September 19, 2018 by Kenneth Fisher
Did you know you can’t do this?
DELETE TOP (10) FROM SalesOrderDetail ORDER BY SalesOrderID DESC;
Msg 156, Level 15, State 1, Line 8
Incorrect syntax near the keyword ‘ORDER’.
I didn’t. Until I tried it anyway. Turns out, it says so right in the limitations section of BOL. Fortunately, that same section does have a recommendation on how to move forward.
If you need to use TOP to delete rows in a meaningful chronological order, you must use TOP together with an ORDER BY clause in a subselect statement.
Here is my version of the example they mentioned.
DELETE FROM SalesOrderDetail WHERE SalesOrderDetailID IN (SELECT TOP 10 SalesOrderDetailID FROM SalesOrderDetail ORDER BY SalesOrderID DESC); GO
And this works fine. But I remembered that you can update (and probably delete) from a CTE.
Well, I hadn’t tried it out before, so let’s give it a shot.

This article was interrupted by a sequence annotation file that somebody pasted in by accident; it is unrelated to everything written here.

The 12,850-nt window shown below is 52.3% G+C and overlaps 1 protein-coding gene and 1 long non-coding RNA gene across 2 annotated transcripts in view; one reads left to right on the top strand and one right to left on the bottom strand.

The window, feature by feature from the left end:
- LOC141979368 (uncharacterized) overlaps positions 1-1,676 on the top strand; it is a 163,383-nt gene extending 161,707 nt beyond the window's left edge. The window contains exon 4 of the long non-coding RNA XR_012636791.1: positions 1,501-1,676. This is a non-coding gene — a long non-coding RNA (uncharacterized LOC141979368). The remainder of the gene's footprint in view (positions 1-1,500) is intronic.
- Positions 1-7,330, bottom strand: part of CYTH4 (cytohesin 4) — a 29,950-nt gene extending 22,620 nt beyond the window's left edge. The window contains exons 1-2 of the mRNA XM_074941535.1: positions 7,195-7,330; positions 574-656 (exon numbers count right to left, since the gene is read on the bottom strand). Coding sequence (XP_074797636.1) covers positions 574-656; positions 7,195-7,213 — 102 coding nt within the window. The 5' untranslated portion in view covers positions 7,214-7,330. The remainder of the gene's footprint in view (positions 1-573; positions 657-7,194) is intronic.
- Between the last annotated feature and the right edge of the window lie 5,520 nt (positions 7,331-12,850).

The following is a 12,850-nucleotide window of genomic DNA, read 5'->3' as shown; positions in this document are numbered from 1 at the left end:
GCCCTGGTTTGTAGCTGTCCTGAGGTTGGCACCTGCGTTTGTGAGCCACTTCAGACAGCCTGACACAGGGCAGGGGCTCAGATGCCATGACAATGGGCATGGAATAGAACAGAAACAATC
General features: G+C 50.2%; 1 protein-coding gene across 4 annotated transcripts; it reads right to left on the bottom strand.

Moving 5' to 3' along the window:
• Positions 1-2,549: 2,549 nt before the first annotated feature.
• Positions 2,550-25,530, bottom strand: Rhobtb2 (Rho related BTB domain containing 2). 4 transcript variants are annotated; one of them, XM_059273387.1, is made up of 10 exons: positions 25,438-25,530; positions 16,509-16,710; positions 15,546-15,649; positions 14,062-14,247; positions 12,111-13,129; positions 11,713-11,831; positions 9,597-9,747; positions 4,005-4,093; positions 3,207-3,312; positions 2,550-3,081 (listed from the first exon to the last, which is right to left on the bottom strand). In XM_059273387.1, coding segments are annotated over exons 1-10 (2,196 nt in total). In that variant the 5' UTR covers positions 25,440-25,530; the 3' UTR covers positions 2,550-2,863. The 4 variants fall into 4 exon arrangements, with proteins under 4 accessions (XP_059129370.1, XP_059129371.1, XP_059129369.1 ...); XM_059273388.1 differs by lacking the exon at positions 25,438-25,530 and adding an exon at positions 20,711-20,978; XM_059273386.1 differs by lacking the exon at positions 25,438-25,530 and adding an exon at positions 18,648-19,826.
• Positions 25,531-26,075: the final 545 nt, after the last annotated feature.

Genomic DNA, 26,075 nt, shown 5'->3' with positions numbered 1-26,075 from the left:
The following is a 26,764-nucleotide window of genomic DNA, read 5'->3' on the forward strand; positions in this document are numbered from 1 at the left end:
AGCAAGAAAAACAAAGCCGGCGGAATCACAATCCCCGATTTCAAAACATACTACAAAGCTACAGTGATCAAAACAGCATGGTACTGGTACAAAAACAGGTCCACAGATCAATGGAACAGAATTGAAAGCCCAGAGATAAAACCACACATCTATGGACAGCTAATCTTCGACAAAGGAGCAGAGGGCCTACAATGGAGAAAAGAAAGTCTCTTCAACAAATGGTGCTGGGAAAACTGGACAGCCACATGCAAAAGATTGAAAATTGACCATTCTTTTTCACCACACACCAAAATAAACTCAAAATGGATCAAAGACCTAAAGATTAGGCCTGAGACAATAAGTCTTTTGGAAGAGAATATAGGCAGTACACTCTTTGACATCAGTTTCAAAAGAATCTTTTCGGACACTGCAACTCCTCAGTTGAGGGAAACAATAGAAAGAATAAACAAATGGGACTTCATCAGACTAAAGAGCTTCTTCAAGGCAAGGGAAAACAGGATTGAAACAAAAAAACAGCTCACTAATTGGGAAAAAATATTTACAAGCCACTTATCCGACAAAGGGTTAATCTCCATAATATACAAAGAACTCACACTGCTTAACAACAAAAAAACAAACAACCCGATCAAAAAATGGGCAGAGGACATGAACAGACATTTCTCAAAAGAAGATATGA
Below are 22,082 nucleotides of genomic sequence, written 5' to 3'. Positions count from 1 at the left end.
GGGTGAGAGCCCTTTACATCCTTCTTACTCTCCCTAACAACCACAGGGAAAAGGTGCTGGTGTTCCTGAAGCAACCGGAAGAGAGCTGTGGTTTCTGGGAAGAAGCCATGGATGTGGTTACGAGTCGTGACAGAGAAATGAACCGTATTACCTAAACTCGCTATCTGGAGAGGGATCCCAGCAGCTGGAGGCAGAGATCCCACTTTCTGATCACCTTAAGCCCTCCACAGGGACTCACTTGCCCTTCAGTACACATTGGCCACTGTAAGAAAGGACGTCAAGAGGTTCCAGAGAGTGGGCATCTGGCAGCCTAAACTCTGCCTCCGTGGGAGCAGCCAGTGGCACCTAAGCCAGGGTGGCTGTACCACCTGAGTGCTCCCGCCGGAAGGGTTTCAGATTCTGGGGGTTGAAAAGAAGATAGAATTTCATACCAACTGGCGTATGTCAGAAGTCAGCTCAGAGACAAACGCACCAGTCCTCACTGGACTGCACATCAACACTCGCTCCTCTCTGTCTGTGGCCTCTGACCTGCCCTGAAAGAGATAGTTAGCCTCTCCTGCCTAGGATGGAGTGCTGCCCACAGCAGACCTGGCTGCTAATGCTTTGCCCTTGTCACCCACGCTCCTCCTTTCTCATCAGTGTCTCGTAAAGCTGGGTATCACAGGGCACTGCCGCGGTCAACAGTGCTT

WITH MyCTE AS ( SELECT TOP (10) * FROM SalesOrderDetail ORDER BY SalesOrderID DESC) DELETE FROM MyCTE;
Well, the code is shorter. And it does work! So how about performance? Well, I checked the IO, and much like with the UPDATE it uses about half the IO (which when you look at the extra join in the subquery kind of makes sense). I ran both pieces of code 50 times and the subquery runs at about 62ms while the CTE runs at 48ms. Not a big difference, but these are pretty well indexed and very small. I’m going to go with the CTE as the better version.